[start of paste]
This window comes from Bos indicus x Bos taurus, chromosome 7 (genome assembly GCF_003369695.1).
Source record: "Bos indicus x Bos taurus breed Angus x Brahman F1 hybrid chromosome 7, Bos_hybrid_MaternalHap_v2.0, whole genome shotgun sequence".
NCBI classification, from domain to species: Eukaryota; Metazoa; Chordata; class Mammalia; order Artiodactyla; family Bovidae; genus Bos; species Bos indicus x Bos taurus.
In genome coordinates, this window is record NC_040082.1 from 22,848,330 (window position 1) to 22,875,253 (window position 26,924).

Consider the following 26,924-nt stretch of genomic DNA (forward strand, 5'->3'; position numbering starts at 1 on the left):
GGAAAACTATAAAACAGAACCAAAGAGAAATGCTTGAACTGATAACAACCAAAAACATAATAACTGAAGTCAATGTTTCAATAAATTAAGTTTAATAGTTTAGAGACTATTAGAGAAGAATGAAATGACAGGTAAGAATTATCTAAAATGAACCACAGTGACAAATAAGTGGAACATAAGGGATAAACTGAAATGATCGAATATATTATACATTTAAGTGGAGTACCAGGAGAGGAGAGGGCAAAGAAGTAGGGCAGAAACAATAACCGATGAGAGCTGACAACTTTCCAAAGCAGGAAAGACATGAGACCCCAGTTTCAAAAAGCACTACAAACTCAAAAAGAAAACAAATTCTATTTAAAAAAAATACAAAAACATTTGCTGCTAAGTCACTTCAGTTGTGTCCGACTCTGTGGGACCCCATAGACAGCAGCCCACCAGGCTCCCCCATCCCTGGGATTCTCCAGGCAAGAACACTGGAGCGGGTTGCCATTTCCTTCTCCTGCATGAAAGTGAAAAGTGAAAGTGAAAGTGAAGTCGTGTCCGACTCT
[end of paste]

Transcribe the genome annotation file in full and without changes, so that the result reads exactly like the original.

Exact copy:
This window comes from Bos indicus x Bos taurus, chromosome 7 (genome assembly GCF_003369695.1).
Source record: "Bos indicus x Bos taurus breed Angus x Brahman F1 hybrid chromosome 7, Bos_hybrid_MaternalHap_v2.0, whole genome shotgun sequence".
NCBI classification, from domain to species: Eukaryota; Metazoa; Chordata; class Mammalia; order Artiodactyla; family Bovidae; genus Bos; species Bos indicus x Bos taurus.
In genome coordinates, this window is record NC_040082.1 from 22,848,330 (window position 1) to 22,875,253 (window position 26,924).

Consider the following 26,924-nt stretch of genomic DNA (forward strand, 5'->3'; position numbering starts at 1 on the left):
GGAAAACTATAAAACAGAACCAAAGAGAAATGCTTGAACTGATAACAACCAAAAACATAATAACTGAAGTCAATGTTTCAATAAATTAAGTTTAATAGTTTAGAGACTATTAGAGAAGAATGAAATGACAGGTAAGAATTATCTAAAATGAACCACAGTGACAAATAAGTGGAACATAAGGGATAAACTGAAATGATCGAATATATTATACATTTAAGTGGAGTACCAGGAGAGGAGAGGGCAAAGAAGTAGGGCAGAAACAATAACCGATGAGAGCTGACAACTTTCCAAAGCAGGAAAGACATGAGACCCCAGTTTCAAAAAGCACTACAAACTCAAAAAGAAAACAAATTCTATTTAAAAAAAATACAAAAACATTTGCTGCTAAGTCACTTCAGTTGTGTCCGACTCTGTGGGACCCCATAGACAGCAGCCCACCAGGCTCCCCCATCCCTGGGATTCTCCAGGCAAGAACACTGGAGCGGGTTGCCATTTCCTTCTCCTGCATGAAAGTGAAAAGTGAAAGTGAAAGTGAAGTCGTGTCCGACTCT